But Like AJ above I’m not averse to trying out free stuff.. But you wont catch me buying vista in the next two years.

  9. Posco says:

    I’m also severely educated in computer science, and I’m also not an early-adopter of technology. Besides cost, I cite “understanding” as a big factor. I understand what “new” technology is at a more fundamental level than an iPhone-toting twenty-something. I understand actual benefits vs. marketing when it comes to dual- or quad-core processors. I understand how difficult it is to produce a bug-less motherboard or software or website. I understand that I want my tech objects to create and store media that will be useful in ten or twenty years, thus requiring the technology industry (and consumers) to agree on and use standards.

    Regarding the quality of new un-tried stuff: Who was it that said that “Technology is what you call something that does not work”? After all, you don’t call your toaster technology. All it does is toast bread; it just does what it’s supposed to!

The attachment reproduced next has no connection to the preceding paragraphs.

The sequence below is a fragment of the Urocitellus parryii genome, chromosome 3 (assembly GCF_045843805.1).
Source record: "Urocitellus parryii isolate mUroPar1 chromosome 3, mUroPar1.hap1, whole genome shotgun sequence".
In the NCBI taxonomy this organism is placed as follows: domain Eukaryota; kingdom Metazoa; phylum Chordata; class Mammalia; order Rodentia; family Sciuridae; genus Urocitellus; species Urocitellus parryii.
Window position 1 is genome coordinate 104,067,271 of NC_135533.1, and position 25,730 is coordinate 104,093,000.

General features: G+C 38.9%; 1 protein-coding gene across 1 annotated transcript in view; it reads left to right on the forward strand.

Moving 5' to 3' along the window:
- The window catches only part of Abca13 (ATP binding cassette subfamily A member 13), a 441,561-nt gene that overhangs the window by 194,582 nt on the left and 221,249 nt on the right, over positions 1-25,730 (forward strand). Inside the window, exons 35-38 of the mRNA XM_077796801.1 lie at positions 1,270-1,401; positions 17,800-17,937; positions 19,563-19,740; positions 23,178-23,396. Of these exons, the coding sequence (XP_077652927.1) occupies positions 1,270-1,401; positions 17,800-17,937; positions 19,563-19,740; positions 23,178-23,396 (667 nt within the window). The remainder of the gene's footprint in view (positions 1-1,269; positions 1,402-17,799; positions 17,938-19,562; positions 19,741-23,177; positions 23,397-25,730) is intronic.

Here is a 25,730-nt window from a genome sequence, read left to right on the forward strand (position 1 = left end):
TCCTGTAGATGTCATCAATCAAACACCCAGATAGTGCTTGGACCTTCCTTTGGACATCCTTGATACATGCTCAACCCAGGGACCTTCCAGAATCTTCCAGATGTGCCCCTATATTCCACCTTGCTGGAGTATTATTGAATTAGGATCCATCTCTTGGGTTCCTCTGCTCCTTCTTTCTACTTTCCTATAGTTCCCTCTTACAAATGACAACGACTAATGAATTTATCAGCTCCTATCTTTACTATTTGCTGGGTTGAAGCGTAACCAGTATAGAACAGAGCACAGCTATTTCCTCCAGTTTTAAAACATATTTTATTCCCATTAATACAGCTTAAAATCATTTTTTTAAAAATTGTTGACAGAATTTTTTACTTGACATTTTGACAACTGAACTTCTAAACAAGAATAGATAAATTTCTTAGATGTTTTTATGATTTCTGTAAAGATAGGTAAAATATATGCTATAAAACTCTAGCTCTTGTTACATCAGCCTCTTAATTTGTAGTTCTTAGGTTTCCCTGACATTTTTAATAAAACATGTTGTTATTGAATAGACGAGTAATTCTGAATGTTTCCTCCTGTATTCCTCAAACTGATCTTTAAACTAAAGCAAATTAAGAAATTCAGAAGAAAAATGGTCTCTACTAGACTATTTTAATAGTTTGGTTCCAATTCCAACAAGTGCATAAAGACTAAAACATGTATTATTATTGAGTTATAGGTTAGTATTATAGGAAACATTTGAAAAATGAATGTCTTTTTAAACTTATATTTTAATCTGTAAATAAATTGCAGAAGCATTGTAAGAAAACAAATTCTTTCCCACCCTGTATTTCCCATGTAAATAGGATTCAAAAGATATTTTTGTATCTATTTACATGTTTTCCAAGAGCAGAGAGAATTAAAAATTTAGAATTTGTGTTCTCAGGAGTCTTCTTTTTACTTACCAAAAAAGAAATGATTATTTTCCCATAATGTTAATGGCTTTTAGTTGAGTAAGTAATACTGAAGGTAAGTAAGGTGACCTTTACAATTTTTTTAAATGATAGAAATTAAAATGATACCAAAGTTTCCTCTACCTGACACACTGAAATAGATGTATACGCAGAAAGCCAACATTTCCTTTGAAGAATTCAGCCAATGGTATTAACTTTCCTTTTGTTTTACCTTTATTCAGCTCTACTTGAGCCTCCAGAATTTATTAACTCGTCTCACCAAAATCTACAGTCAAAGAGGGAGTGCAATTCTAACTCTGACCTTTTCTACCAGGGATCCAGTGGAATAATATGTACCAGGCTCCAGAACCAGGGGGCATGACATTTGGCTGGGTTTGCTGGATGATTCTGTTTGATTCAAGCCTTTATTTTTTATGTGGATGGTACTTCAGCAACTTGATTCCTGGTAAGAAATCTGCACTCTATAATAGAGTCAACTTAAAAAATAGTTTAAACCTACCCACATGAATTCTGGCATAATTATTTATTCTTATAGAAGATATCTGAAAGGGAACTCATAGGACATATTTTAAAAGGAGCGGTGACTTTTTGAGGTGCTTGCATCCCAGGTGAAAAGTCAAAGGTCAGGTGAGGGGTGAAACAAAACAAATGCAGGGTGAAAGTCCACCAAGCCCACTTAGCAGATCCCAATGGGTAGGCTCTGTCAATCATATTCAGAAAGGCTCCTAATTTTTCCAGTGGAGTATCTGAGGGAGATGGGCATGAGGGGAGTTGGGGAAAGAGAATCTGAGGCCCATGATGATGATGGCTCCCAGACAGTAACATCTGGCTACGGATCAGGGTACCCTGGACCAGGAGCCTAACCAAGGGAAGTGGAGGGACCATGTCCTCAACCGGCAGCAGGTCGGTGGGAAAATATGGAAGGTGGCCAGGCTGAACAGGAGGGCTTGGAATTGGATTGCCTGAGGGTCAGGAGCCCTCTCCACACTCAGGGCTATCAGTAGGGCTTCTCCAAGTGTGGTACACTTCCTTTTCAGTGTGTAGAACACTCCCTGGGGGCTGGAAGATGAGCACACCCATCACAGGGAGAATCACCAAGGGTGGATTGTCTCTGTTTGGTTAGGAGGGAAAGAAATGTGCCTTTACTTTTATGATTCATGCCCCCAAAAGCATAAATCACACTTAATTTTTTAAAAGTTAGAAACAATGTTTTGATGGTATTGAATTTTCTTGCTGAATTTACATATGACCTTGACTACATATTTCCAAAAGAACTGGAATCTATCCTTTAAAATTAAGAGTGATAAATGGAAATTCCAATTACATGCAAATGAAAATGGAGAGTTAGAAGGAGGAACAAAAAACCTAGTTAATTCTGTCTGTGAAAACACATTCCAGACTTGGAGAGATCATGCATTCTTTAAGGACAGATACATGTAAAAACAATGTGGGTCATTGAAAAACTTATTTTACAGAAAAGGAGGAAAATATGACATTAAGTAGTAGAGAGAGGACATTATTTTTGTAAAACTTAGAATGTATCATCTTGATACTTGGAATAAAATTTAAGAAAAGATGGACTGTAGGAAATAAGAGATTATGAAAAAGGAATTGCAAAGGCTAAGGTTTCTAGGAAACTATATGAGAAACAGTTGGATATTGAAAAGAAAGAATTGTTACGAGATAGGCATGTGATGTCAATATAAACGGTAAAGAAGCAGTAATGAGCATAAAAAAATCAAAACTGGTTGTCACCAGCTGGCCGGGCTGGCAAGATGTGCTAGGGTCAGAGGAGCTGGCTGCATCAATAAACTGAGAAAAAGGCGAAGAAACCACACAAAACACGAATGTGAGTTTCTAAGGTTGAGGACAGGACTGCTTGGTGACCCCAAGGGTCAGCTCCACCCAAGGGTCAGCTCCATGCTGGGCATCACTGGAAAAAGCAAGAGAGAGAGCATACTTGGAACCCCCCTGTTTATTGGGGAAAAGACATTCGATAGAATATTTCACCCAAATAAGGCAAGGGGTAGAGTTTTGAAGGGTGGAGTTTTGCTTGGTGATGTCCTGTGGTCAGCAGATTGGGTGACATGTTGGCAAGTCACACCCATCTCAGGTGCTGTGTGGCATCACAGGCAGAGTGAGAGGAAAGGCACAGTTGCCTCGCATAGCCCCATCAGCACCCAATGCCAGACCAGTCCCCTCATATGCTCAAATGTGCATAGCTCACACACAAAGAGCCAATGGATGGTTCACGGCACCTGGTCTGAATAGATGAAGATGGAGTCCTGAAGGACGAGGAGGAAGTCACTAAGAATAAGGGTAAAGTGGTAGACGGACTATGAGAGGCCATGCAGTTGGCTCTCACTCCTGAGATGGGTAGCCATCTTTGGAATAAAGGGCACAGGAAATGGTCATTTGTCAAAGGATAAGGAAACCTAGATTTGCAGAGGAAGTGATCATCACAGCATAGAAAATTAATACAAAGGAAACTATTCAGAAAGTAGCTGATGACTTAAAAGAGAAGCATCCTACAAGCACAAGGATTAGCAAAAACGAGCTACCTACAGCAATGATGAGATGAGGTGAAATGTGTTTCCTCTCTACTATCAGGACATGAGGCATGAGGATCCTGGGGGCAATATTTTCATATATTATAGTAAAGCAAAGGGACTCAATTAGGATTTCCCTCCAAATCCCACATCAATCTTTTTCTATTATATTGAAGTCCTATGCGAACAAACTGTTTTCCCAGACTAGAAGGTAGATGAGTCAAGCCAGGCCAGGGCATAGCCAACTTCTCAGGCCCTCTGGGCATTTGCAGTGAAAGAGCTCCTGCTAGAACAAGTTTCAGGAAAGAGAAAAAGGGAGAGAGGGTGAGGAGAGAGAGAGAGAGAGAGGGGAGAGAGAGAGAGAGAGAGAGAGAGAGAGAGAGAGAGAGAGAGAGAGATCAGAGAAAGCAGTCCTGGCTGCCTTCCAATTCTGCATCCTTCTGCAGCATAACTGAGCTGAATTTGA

10. Meg says:

    I’m definitely not an early adaptor. I have been putting off buying a flat screen TV for over a year because prices continue to fall (might take the plunge during superbowl sales, but I hear prices will drop another 30% in 2008, so I’m still debating…).

    I also still use the cheapest Samsung phone that came with my plan over a year ago. I’m not one of those a-holes (no offense) who is going to walk around with a bluetooth headpiece on paying $75 more per month so I can pretend I’m that important.

    Oh, and I don’t even have an ipod (gasp!). I simply don’t need/want one. One came with my Mac during a promotion when I bought it, and I returned it a month later when I hadn’t yet taken it out of the box.